Despite an unusual challenge from a fellow Democrat, Assemblywoman Cheryl Brown received enough support at a delegate vote in her San Bernardino-area district Saturday to secure the party’s endorsement at its upcoming convention.
Brown is one of several moderate Democrat lawmakers this year who attracted unexpected intraparty opponents in safely Democratic districts where re-election would otherwise be a mere formality. Speculation that the challengers are backed by environmentalists seeking revenge for the weakening of high-profile climate-change legislation last session blossomed into controversy over whether the incumbents were being targeted because of their race.
As an incumbent, Brown would normally have received the California Democratic Party’s endorsement automatically, but she faced objections from supporters of Eloise Gomez Reyes, an attorney who also ran for Congress in 2014. Yet at a pre-endorsement conference on Saturday, 80 percent of local delegates backed Brown, enough to advance to the consent calendar for the state party convention in San Jose at the end of February.
“We’ve been working hard to bring Democratic unity to the Inland Empire, and today’s confirmation of support validates this effort,” Brown said in a statement following the vote.
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In another contentious intraparty battle, longtime Rep. Mike Honda, D-San Jose, narrowly failed to win the pre-endorsement of his congressional district.
Seeking a ninth term this November, Honda once again faces intellectual property lawyer Ro Khanna, a favorite of Silicon Valley who lost to Honda by less than 5,000 votes in a costly and frequently hostile 2014 race. Honda is supported by the Democratic establishment and organized labor, but some allies have defected following the launch of an ongoing ethics investigation into whether Honda broke the law by using his congressional staff and other official resources to do campaign work.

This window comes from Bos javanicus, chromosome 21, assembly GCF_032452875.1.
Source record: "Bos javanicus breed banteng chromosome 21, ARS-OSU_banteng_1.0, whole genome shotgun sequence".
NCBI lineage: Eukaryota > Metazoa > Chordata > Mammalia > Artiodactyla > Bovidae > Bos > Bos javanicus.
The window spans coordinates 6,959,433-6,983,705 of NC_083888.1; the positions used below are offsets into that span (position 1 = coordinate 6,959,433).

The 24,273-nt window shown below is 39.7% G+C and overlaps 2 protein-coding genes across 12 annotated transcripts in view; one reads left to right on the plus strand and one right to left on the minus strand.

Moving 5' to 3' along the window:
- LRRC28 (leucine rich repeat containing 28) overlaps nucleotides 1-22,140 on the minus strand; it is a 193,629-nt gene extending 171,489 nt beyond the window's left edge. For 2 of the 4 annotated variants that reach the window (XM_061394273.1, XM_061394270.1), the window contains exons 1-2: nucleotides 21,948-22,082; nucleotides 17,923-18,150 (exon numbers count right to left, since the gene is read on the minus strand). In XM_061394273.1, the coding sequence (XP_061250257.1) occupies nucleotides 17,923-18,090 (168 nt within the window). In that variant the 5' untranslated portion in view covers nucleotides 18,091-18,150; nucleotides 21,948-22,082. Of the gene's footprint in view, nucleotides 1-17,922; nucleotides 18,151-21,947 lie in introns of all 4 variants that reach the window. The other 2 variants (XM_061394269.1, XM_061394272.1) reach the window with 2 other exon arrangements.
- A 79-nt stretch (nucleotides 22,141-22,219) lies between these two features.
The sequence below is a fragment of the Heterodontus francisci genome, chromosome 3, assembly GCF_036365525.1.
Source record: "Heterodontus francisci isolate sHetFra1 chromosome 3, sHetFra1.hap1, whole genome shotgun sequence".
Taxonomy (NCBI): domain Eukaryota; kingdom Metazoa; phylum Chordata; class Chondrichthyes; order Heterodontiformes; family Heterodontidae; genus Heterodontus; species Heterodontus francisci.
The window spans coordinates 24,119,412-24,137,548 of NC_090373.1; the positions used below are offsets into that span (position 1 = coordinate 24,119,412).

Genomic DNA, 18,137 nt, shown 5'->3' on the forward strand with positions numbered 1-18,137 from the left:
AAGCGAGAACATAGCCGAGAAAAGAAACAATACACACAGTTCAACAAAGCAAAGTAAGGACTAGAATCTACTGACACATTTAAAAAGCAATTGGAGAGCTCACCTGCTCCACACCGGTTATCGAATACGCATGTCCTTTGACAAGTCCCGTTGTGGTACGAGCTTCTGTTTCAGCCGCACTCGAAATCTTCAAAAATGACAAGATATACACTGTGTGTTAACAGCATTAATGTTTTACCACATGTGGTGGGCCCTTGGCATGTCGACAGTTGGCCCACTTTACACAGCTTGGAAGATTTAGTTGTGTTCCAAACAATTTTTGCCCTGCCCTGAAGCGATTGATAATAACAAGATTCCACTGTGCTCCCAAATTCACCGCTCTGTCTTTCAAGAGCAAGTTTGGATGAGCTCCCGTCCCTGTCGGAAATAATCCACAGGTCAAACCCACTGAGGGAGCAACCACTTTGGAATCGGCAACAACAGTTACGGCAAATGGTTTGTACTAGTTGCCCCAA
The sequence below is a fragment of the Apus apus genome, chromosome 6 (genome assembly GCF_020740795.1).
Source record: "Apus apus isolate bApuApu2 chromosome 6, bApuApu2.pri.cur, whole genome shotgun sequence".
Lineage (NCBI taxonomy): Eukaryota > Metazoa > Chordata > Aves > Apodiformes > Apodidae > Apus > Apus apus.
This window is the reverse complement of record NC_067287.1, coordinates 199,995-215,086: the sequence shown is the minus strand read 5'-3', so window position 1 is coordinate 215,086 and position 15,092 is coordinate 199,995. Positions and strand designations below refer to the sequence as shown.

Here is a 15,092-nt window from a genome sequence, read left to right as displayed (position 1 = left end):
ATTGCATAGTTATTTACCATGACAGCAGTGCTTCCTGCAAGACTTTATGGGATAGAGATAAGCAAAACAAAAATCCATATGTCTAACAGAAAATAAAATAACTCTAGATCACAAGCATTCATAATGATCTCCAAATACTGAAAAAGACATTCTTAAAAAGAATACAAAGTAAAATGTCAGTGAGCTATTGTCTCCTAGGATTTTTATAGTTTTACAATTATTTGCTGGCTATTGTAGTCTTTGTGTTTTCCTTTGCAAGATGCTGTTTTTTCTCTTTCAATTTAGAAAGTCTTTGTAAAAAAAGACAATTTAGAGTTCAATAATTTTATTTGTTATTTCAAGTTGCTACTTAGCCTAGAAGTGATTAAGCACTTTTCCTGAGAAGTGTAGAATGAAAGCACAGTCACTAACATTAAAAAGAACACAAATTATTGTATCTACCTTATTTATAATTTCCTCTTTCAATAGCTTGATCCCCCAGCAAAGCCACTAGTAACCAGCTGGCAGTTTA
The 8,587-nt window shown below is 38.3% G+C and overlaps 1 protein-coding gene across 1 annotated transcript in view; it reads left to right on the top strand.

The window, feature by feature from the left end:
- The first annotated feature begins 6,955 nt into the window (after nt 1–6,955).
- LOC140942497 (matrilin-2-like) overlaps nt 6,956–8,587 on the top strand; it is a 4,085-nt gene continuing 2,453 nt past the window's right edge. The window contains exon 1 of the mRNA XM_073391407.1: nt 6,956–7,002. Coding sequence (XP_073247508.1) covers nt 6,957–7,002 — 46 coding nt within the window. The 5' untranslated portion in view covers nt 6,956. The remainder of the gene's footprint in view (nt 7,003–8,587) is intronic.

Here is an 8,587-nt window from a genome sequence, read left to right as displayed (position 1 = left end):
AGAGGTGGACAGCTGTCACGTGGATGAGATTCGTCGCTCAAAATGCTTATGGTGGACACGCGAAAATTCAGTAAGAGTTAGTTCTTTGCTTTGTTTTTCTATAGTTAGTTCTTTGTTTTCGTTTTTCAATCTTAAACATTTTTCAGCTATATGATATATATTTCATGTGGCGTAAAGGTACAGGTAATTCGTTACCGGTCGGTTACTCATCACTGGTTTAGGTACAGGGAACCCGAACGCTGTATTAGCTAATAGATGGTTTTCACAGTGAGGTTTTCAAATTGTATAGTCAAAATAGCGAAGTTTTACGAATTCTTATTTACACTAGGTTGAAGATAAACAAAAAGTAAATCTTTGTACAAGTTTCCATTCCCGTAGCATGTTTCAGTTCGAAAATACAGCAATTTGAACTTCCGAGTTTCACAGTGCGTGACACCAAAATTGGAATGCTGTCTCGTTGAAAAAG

Two-thirds of local Democratic delegates selected Honda, compared to 17 percent for Khanna. (The remaining 15 percent voted for no endorsement.) But that was just short of the 70 percent he needed for a spot on the consent calendar. The issue will now advance to an endorsing caucus at the convention, where either candidate will need only a simply majority.
Veteran Rep. Grace Napolitano, D-Norwalk, will also proceed to an endorsing caucus. Running for a tenth term in Congress, competition from termed-out Assemblyman Roger Hernández, D-Baldwin Park, kept her to 62 percent at the pre-endorsement conference in her district.
After a shocking loss to an unknown outsider by 466 votes in 2014, former Assemblyman Raul Bocanegra managed a forceful start to his comeback bid. The Los Angeles Democrat, a prolific fundraiser once rumored to harbor aspirations of becoming Assembly speaker, scored 95 percent of a pre-endorsement vote. Assemblywoman Patty Lopez, a political novice from San Fernando who has sometimes confounded colleagues during her year at the Capitol, only received support from 4 percent of delegates.
The Democratic endorsements for two local legislative seats remained open after Saturday’s conferences and will continue on to the state convention. In the 3rd Senate District, which stretches from Yolo County to Napa County, Assemblyman Bill Dodd of Napa led former Assemblywoman Mariko Yamada of Davis, 55 percent to 43 percent. Davis Mayor Dan Wolk finished ahead in the overlapping 4th Assembly District, where he lost to Dodd in 2014, with 64 percent of delegates.
Editor’s note: This post was updated at 5:01 p.m. with more pre-endorsement results.